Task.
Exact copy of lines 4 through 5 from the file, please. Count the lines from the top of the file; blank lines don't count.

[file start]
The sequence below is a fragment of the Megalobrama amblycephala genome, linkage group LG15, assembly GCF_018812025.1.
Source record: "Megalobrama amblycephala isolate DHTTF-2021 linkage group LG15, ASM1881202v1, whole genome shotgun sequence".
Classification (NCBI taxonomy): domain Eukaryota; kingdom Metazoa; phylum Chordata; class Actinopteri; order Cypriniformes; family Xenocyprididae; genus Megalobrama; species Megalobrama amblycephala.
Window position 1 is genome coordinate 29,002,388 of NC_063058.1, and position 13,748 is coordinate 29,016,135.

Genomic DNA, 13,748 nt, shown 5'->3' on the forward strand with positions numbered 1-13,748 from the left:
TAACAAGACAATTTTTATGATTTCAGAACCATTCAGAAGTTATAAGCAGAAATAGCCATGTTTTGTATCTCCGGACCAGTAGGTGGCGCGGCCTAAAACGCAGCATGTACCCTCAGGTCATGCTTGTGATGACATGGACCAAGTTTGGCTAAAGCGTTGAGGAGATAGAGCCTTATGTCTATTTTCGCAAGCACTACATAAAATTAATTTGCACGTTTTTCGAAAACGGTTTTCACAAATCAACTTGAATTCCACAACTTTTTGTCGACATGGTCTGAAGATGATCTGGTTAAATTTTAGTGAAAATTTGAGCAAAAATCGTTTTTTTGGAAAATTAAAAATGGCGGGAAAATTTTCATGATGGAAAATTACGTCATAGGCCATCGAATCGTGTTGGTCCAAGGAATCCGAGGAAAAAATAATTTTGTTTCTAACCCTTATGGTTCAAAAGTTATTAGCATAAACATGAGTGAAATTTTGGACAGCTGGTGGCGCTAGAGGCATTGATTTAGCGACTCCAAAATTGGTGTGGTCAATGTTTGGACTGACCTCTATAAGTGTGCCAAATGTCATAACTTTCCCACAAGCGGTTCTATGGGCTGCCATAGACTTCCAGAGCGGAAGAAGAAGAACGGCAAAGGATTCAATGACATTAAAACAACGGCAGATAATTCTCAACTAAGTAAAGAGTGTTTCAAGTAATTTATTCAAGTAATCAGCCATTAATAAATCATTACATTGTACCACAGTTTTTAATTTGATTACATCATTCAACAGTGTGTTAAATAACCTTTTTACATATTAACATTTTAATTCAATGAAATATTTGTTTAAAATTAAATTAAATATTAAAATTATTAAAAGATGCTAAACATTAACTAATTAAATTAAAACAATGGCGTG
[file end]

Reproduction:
Window position 1 is genome coordinate 29,002,388 of NC_063058.1, and position 13,748 is coordinate 29,016,135.

Genomic DNA, 13,748 nt, shown 5'->3' on the forward strand with positions numbered 1-13,748 from the left: